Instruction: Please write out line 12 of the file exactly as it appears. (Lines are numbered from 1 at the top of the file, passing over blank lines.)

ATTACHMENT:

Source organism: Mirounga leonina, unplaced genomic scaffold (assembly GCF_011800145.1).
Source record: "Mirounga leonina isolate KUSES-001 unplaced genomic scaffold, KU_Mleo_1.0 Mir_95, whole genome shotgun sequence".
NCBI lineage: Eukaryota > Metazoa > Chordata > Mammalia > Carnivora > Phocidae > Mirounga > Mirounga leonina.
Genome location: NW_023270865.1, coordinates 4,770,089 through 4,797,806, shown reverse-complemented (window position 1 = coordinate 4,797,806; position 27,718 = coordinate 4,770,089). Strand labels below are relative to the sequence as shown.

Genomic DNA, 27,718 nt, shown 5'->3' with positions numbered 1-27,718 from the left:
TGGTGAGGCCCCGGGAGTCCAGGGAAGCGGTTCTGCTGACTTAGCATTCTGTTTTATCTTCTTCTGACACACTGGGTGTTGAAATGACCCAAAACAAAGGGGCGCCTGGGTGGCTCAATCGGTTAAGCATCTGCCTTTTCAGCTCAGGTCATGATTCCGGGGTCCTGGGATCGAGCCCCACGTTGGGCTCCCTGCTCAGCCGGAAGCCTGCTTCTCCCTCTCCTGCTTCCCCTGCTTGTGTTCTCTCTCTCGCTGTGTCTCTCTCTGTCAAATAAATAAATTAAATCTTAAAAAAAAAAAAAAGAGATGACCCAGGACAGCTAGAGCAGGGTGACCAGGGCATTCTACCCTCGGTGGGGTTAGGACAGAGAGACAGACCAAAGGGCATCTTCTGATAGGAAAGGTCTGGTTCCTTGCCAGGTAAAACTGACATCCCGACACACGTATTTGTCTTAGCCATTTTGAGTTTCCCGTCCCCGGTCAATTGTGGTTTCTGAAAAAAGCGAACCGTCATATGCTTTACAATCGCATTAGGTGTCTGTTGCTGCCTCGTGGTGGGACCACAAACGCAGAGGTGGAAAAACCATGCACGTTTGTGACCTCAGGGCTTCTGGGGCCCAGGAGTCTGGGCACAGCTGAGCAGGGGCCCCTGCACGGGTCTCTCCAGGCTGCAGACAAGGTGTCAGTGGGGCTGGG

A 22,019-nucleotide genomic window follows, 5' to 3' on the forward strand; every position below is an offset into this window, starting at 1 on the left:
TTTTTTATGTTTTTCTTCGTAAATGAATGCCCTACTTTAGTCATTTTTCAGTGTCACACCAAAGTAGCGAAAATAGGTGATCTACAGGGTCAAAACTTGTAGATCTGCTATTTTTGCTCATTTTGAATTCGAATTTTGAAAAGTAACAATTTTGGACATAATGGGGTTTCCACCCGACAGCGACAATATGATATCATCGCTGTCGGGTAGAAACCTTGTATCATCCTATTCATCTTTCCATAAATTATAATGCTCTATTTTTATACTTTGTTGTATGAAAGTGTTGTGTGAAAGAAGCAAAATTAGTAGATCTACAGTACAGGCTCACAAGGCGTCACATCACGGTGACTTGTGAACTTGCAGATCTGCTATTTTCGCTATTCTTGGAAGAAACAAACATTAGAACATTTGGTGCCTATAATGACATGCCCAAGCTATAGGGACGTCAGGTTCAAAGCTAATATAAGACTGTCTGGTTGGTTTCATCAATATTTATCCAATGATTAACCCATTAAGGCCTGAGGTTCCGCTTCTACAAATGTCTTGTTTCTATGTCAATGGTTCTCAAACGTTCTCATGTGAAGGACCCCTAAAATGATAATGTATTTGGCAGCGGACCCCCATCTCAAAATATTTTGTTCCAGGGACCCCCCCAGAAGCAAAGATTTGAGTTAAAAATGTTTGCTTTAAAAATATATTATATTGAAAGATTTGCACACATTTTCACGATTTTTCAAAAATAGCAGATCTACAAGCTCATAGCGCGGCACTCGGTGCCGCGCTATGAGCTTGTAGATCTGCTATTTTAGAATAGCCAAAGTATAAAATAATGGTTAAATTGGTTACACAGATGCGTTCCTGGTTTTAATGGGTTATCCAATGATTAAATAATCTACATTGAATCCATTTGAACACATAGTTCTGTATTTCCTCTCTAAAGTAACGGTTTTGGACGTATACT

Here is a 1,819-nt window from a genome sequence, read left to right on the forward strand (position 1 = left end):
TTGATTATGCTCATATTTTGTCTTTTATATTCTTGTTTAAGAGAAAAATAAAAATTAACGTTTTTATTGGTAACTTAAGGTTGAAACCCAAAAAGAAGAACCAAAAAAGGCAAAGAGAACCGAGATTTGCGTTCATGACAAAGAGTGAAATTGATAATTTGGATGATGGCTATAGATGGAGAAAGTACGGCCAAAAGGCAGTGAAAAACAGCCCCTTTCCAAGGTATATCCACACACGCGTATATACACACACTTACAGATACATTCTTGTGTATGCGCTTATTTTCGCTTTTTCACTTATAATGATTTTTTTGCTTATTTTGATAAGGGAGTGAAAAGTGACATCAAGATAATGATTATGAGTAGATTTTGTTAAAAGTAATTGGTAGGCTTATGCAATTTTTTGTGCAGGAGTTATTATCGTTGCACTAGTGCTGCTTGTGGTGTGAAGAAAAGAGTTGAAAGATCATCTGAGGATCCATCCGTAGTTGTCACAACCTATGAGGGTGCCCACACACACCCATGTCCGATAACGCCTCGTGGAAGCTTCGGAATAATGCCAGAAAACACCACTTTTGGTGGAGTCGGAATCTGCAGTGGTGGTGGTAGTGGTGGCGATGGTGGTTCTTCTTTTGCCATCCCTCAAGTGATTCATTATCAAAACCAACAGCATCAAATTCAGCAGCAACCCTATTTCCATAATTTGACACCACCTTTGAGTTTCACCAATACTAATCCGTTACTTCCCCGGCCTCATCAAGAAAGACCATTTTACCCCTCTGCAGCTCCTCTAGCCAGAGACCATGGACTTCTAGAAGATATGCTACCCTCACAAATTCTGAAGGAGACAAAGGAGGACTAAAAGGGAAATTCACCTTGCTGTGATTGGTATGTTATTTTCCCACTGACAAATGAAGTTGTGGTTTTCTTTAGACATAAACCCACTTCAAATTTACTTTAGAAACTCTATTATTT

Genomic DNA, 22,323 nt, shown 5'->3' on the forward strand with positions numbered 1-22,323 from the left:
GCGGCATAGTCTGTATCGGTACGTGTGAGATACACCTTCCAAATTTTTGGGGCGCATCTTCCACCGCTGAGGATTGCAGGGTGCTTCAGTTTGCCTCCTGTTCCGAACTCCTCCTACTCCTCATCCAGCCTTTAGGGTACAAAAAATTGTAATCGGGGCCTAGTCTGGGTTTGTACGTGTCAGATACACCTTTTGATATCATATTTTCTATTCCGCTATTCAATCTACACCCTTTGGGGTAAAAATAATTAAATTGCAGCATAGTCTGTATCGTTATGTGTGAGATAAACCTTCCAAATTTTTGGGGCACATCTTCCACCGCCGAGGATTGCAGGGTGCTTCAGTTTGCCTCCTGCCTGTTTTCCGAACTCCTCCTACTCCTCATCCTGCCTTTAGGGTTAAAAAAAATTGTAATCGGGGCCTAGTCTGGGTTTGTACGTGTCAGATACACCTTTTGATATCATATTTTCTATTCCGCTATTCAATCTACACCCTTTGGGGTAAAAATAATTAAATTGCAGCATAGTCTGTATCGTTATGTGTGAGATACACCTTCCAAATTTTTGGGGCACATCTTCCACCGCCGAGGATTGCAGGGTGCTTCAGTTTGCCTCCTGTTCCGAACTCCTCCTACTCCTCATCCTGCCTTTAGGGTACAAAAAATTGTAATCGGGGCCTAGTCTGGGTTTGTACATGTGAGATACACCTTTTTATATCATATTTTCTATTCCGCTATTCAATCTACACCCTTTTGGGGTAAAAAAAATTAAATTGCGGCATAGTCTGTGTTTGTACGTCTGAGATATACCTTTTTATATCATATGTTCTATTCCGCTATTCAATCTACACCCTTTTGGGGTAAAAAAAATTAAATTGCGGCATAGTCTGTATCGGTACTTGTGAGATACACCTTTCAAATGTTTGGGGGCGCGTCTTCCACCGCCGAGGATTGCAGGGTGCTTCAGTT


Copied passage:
GCGGCATAGTCTGTATCGGTACGTGTGAGATACACCTTCCAAATTTTTGGGGCGCATCTTCCACCGCTGAGGATTGCAGGGTGCTTCAGTTTGCCTCCTGTTCCGAACTCCTCCTACTCCTCATCCAGCCTTTAGGGTACAAAAAATTGTAATCGGGGCCTAGTCTGGGTTTGTACGTGTCAGATACACCTTTTGATATCATATTTTCTATTCCGCTATTCAATCTACACCCTTTGGGGTAAAAATAATTAAATTGCAGCATAGTCTGTATCGTTATGTGTGAGATAAACCTTCCAAATTTTTGGGGCACATCTTCCACCGCCGAGGATTGCAGGGTGCTTCAGTTTGCCTCCTGCCTGTTTTCCGAACTCCTCCTACTCCTCATCCTGCCTTTAGGGTTAAAAAAAATTGTAATCGGGGCCTAGTCTGGGTTTGTACGTGTCAGATACACCTTTTGATATCATATTTTCTATTCCGCTATTCAATCTACACCCTTTGGGGTAAAAATAATTAAATTGCAGCATAGTCTGTATCGTTATGTGTGAGATACACCTTCCAAATTTTTGGGGCACATCTTCCACCGCCGAGGATTGCAGGGTGCTTCAGTTTGCCTCCTGTTCCGAACTCCTCCTACTCCTCATCCTGCCTTTAGGGTACAAAAAATTGTAATCGGGGCCTAGTCTGGGTTTGTACATGTGAGATACACCTTTTTATATCATATTTTCTATTCCGCTATTCAATCTACACCCTTTTGGGGTAAAAAAAATTAAATTGCGGCATAGTCTGTGTTTGTACGTCTGAGATATACCTTTTTATATCATATGTTCTATTCCGCTATTCAATCTACACCCTTTTGGGGTAAAAAAAATTAAATTGCGGCATAGTCTGTATCGGTACTTGTGAGATACACCTTTCAAATGTTTGGGGGCGCGTCTTCCACCGCCGAGGATTGCAGGGTGCTTCAGTT